Shelf Life & The Usefulness of Useless Knowledge

I’ve reblogged this from a post I did here: 

I’m on the program committee for Information ONLINE 2013. Kate Davis dobbed me in. Currently we are still trying to tie down keynotes so we can tell you who they are. One thing I am allowed to say is that they’ll be different.

We’ve all been asked to keep this blog alive on a regular basis, so this is my first post. I think my theme will be posts about being a bit different. Then again, I reserve the right to change my mind at any stage.

Anywho, on with the post, so here we go, mind the step. I saw this on Zite over the last weekend and loved it:

I think it very nicely encapsulates a lot of our recent initiatives to deepen the impact of the Library within our community (at UTS). In many ways, if we are successful at this we build a more relevant institution for the future that helps to distinguish this University from the providers of online course materials. It is useful to look at some of the ideas raised by Abraham Flexner and why I think they are even more relevant in today’s fast-paced and really dynamic online world. Here are a few quotes from the article that I found really inspiring, (but please try to read the full post):

this dangerous tendency to forgo pure curiosity in favor of pragmatism

Now I sometimes wonder whether that current has not become too strong and whether there would be sufficient opportunity for a full life if the world were emptied of some of the useless things that give it spiritual significance; in other words, whether our conception of what is useful may not have become too narrow to be adequate to the roaming and capricious possibilities of the human spirit.

… the really great discoveries which had ultimately proved to be beneficial to mankind had been made by men and women who were driven not by the desire to be useful but merely the desire to satisfy their curiosity.

Institutions of learning should be devoted to the cultivation of curiosity …

Out of this useless activity there come discoveries which may well prove of infinitely more importance to the human mind and to the human spirit than the accomplishment of the useful ends for which the schools were founded.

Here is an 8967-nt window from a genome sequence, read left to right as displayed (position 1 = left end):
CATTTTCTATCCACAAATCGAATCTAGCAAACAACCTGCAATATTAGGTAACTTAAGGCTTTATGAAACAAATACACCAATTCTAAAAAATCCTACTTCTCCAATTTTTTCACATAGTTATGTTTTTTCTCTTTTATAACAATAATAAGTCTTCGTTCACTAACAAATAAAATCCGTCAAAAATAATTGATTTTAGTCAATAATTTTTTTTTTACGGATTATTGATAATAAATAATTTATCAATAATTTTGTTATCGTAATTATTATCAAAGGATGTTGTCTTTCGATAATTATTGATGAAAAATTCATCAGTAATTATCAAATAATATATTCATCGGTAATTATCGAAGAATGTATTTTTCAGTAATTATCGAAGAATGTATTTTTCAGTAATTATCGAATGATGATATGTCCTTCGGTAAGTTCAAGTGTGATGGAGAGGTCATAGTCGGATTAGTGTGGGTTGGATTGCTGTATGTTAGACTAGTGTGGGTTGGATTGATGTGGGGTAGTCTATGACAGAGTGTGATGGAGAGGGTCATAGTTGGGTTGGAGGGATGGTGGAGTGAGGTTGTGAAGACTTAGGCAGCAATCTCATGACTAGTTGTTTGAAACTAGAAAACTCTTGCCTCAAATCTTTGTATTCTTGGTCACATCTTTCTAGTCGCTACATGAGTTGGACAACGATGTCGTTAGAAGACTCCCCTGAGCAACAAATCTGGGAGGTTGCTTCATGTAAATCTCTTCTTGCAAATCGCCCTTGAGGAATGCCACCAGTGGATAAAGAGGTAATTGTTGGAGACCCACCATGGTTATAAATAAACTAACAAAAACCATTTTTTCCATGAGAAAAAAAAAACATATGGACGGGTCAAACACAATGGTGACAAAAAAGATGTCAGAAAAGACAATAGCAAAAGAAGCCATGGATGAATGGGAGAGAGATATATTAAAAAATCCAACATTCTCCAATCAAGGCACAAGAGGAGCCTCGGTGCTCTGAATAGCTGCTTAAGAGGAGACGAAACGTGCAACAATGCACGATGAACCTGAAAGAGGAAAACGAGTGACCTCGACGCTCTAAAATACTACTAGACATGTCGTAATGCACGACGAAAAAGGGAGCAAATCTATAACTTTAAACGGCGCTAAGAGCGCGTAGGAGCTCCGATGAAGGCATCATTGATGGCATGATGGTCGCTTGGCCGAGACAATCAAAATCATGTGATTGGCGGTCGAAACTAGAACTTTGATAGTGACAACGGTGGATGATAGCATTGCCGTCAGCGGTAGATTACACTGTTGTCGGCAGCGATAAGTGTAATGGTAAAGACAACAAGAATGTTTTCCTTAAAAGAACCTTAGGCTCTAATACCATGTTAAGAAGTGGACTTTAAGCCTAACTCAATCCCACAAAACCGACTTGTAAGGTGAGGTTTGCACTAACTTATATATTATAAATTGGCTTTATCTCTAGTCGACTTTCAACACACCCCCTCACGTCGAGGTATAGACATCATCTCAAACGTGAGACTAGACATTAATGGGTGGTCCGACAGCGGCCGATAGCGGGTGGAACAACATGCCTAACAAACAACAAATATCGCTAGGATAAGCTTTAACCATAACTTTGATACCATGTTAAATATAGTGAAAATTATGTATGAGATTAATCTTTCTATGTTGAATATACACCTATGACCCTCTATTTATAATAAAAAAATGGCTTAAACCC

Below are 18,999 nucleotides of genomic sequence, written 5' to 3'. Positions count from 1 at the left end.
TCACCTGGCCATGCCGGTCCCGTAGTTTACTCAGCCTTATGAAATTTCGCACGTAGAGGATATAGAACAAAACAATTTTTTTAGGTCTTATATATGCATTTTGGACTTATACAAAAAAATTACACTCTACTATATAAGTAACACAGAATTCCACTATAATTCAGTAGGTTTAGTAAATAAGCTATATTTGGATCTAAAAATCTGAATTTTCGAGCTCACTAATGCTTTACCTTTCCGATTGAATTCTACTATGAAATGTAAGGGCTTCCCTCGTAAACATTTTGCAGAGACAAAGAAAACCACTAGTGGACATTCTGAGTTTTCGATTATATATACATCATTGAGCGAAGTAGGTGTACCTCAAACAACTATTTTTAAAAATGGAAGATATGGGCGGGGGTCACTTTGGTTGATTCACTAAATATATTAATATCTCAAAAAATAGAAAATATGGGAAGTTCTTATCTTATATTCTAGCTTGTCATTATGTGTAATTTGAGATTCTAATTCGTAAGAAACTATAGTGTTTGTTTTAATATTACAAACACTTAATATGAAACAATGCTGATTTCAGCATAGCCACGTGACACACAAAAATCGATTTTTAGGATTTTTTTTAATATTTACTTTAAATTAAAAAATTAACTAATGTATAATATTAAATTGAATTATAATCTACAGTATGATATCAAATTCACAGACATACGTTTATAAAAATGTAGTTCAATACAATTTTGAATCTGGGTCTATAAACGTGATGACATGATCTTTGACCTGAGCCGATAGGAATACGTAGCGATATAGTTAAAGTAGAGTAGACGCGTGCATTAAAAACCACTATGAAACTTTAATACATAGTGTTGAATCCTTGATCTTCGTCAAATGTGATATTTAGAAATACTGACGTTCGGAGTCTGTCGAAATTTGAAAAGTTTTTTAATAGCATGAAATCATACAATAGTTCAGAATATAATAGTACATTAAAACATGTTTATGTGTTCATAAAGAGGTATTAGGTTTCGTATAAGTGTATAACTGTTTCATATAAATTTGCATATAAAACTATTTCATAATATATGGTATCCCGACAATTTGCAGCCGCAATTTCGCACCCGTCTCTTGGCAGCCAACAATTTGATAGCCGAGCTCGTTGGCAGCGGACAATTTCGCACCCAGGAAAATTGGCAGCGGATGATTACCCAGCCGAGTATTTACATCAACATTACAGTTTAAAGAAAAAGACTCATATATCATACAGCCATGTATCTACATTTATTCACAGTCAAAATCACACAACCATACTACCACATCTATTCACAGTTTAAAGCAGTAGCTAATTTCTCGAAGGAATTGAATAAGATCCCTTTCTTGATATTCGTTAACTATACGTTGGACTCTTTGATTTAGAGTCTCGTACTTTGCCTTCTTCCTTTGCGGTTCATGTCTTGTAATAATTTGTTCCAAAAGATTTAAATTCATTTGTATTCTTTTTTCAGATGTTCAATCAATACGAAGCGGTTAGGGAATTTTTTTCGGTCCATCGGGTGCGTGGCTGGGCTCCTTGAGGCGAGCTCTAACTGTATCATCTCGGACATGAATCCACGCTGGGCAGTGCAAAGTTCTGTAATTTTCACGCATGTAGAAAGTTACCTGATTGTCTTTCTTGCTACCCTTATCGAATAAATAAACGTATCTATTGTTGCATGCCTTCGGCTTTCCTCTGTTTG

Justification of spiritual freedom goes, however, much farther than originality whether in the realm of science or humanism, for it implies tolerance throughout the range of human dissimilarities.

On 1 August 2012 our first Artist-in-Residence, Chris Gaul, opened his Shelf Life exhibition in the DAB LAB Research Gallery. I think Abraham and Chris would get on swimmingly. Chris has helped us to understand beyond what we know, he has given us fresh new perspectives on our challenges and presented us with stimulating original ideas to encourage the curiosity of our clients.

Shelf Life displays a few concepts for very different methods of discovery as we prepare to store up to 80% of our physical collection in an underground automated retrieval system that will be adjacent to a new and relocated library on Broadway, in the middle of our redeveloped campus. Chris recognises that in this brave new environment the nature of online interfaces for exploring the collection and browsing books becomes even more relevant. Rather than being sterile and uninspiring, these interfaces can be creative, unexpected tools that encourage playful exploration and serendipitous discovery. As Chris writes:

What if you could wear a pair of headphones and wander library shelves listening to the babble of books reading themselves aloud? What if you could tune into different frequencies of books, or use their Dewey call numbers to call them on the telephone?

That’s all!

P.S. I went back and bolded the quote I used at the launch of Shelf Life. It really is amazing stuff, so if you’re in Sydney come and have a look. If not, we agreed to document the three concepts by video so everyone can se how they work when used. MMB

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